6. WBahn

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    What you are describing is basically the mindset that has left us with a few generations of students that have almost zero math literacy and weak reasoning and analytical thinking skills. After all, why make students learn how to do arithmetic when they will always have calculators and computers handy? But that just results in people that rely on the calculators to do their thinking for them. Worse, it cripples their ability to apply mathematical concepts to problems for the simple reason that they don't have any grasp on the mathematical concepts to draw upon.

    I could give you probably a couple dozen examples from this semester alone. For just one, resulting from the problem of converting a character string into the integer that it represents. The process was presented in class, both the mathematical basis and specific examples. But many students were unable to successfully write the program. One student in particular was completely lost. When they came in for help they couldn't grasp the notion that you could convert the ASCII values for each digit to the corresponding digit value by subtracting the value of the ASCII code for '0'. In trying to lead the student to see this, I kept making the problem more and more concrete. Finally I was down to, "We have the character '5', which has an ASCII code of 53. What number do we need to subtract from 53 to get 5?" They simply could not come up with an answer to that question (and finally guessed '3' because that would "cancel out" the 3 in 53 leaving the 5).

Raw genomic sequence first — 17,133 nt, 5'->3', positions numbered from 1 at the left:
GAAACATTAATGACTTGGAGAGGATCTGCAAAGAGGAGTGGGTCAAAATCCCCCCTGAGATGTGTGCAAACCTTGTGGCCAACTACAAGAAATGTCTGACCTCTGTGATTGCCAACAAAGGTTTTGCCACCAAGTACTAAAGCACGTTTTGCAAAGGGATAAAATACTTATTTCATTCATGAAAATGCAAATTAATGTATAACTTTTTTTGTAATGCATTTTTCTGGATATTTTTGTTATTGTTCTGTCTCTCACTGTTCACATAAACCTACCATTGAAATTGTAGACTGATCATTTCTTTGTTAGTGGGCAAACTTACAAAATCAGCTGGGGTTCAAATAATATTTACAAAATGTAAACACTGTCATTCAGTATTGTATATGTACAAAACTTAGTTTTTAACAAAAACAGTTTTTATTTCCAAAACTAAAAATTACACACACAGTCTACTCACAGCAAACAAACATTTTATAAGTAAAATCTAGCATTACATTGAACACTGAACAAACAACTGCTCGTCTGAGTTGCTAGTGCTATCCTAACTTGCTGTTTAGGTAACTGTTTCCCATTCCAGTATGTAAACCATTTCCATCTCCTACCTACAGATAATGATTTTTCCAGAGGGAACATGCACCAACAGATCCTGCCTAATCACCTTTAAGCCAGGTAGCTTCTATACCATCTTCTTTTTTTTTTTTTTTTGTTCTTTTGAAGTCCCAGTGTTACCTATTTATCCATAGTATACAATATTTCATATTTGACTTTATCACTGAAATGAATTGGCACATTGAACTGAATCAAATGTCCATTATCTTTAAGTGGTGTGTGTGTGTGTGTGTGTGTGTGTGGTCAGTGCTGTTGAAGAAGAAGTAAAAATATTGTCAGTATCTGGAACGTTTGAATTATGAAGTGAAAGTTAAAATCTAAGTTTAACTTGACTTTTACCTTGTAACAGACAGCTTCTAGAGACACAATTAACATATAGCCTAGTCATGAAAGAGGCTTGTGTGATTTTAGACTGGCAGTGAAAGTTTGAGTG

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  7. hp1729

    Thread Starter Well-Known Member

    Nov 23, 2015
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    Perhaps/ You make a good point.
     
  8. JoeJester

    AAC Fanatic!

    Apr 26, 2005
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    @hp1729

    Don't forget that some students will post across the various forums the same problem. If another forum answers the question, they won't return here, as the internet becomes "homework done for you." This place was like that a number of years ago, where the answers were given.

    I once viewed the idea of "bad circuits", as seen in the Art of Electronics, as a novel way to get points across. I don't know of either authors use those examples and explain their faults, for them to be of use. The authors might expect the student to use their previous learned knowledge to explain the faults to themselves.

    We know the internet is replete with circuits, some good, some not so good.
     
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  9. KL7AJ

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    NEETS is an amazing, wonderful program. It uses the Chesty Puller teaching method: "First you tell 'em what you're going to tell 'em, then you tell 'em, then you tell 'em what you told 'em." If you go through NEETS, you WILL know some electronics.
     
  10. hp1729

    Thread Starter Well-Known Member

    Nov 23, 2015